WASHINGTON — The Department of Housing and Urban Development on Wednesday proposed a new rule that would weaken Obama-era protections for homeless transgender people, allowing federally funded shelters to deny people admission on religious grounds or force transgender women to share bathrooms and sleeping quarters with men.

The proposed rule comes one day after HUD Secretary Ben Carson assured members of Congress that the agency had no plans to eliminate the 2012 Equal Access Rule, which banned federal housing discrimination on the basis of sexual orientation or gender identity.

When questioned by Rep. Jennifer Wexton, D-Va., on HUD’s treatment of transgender people, Carson said his responsibility is to “make sure everybody is treated fairly. ”

He assured Wexton that HUD had no plans to alter the Equal Access protection, saying: “I’m not currently anticipating changing the rule.”

The proposal is the latest move by the Trump administration to weaken protections for transgender Americans, including a Department of Defense ban on transgender troops and a Department of Health and Human Services proposal allowing medical providers to deny treatment to transgender people on religious grounds.

In 2017, the HUD website removed links to documents that guided emergency shelters on how best to serve transgender people facing homelessness. It also withdrew policy proposals requiring HUD-funded emergency shelters to post notices informing people of LGTBQ rights and protections.

Carson told the House Financial Services Committee that those notices were unnecessary because the Equal Access Rule provisions already “adequately provide for fairness for all communities.” He said he wanted to allow for more “local jurisdictional control” over how to treat people.

As to whether LGBTQ people should be protected under fair housing and other civil rights laws, Carson said: “If you want to do something different about the definition of gender, that is a congressional duty. ”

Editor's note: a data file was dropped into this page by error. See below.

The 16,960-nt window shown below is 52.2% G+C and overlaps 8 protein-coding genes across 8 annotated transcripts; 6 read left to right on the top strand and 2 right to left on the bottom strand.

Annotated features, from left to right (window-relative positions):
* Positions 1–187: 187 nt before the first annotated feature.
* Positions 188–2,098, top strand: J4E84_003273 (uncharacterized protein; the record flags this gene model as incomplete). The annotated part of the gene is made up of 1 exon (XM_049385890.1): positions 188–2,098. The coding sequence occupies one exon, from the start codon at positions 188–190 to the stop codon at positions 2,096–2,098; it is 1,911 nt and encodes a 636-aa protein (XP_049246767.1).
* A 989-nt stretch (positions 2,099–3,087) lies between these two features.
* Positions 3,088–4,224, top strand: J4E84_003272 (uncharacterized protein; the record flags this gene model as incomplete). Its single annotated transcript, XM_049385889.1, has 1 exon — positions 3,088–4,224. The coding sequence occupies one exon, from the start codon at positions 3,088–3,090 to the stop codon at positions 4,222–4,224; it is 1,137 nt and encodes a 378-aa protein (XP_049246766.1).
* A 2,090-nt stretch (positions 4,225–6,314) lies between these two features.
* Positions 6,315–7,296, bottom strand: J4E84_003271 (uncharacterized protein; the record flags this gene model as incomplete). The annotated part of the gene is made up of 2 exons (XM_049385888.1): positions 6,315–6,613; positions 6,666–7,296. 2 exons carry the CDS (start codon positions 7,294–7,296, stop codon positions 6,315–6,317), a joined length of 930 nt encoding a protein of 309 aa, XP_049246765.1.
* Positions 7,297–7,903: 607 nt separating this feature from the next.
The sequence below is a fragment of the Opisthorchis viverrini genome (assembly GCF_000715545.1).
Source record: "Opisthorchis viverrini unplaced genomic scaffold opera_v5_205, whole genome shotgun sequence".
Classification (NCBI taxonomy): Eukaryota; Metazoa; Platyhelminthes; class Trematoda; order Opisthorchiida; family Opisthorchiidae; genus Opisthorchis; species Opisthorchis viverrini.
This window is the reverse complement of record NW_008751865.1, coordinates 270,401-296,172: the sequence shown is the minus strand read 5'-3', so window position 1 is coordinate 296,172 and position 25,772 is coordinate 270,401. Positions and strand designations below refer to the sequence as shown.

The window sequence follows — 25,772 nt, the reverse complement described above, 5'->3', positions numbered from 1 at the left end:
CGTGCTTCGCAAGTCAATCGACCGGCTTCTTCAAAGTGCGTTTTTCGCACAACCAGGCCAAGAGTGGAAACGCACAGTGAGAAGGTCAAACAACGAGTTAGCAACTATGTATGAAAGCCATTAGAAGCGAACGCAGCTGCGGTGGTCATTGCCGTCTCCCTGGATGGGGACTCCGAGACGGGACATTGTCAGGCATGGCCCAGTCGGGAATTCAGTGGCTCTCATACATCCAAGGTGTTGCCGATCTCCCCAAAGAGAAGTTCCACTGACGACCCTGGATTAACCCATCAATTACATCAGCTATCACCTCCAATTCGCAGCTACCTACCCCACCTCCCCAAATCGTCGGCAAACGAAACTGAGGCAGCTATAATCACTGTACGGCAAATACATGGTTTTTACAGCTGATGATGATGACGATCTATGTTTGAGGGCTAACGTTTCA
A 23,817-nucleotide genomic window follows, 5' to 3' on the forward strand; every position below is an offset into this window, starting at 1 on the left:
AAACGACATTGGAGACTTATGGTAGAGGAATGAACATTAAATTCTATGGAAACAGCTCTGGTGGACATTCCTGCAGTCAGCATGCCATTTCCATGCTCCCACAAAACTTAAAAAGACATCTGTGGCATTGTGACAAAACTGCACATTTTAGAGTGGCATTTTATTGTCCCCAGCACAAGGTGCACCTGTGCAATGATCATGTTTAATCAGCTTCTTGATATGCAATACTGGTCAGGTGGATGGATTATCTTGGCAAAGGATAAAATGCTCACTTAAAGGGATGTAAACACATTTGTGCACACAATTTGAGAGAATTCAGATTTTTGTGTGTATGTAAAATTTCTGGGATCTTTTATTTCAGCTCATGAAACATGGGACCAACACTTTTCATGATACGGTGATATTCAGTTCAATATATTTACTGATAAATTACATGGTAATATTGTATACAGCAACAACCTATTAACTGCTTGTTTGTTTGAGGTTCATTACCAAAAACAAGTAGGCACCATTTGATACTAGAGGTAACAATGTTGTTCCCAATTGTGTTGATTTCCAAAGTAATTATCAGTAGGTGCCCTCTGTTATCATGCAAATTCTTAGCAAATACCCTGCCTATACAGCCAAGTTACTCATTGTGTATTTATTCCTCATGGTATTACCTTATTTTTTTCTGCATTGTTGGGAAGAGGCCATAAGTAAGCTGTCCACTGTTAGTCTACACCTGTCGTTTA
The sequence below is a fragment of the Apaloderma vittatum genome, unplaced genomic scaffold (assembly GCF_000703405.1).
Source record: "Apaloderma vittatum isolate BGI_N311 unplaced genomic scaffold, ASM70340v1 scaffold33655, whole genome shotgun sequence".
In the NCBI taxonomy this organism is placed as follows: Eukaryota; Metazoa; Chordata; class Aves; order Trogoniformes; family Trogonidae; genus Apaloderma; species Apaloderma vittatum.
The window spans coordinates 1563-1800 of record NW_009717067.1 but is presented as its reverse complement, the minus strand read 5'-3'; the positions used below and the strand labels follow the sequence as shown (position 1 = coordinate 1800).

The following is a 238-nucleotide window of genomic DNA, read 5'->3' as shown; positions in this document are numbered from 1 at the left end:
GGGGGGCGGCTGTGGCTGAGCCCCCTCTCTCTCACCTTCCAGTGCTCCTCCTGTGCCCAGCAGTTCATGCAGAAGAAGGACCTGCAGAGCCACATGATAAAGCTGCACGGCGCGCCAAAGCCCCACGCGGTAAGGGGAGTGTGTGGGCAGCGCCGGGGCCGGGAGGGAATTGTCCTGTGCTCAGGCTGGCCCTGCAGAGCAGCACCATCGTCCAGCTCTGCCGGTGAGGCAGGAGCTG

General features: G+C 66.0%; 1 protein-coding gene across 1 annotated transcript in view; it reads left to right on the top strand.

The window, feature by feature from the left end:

“Yesterday, I asked Secretary Carson directly if he was anticipating any changes to HUD’s Equal Access Rule and he said no,” Wexton said in a statement Wednesday. “The announcement today that HUD will now allow anti-trans discrimination in shelters demonstrates that he either lied to Congress or has no idea what policies his agency is pursing. Either way, it’s unacceptable.”

The one-paragraph summary released Wednesday does not specifically mention the Equal Access Rule, but transgender advocates characterized it as a “heartless attack” and said it signifies an “escalation of the Trump administration’s broader plan to erase transgender people from federal regulations and legal interpretations.”

“The programs impacted by this rule are life-saving for transgender people, particularly youth rejected by their families, and a lack of stable housing fuels the violence and abuse that takes the lives of many transgender people of color across the country,” Mara Keisling, Executive Director of the National Center for Transgender Equality, said in a statement. “Secretary Carson’s actions are contrary to the mission of his Department and yet another example of tragic cruelty of this administration.”

One in 3 transgender people has experienced homelessness – including 1 in 8 in the past year, putting them at risk of physical and sexual violence and being forced into sex work, according to the National Center for Transgender Equality.

Seventy percent of transgender people who tried going to a shelter in the past year were kicked out for being transgender, were physically or sexually assaulted, or faced another form of mistreatment because of their gender identity, the center said.

HUD did not immediately respond to questions about the proposed change.

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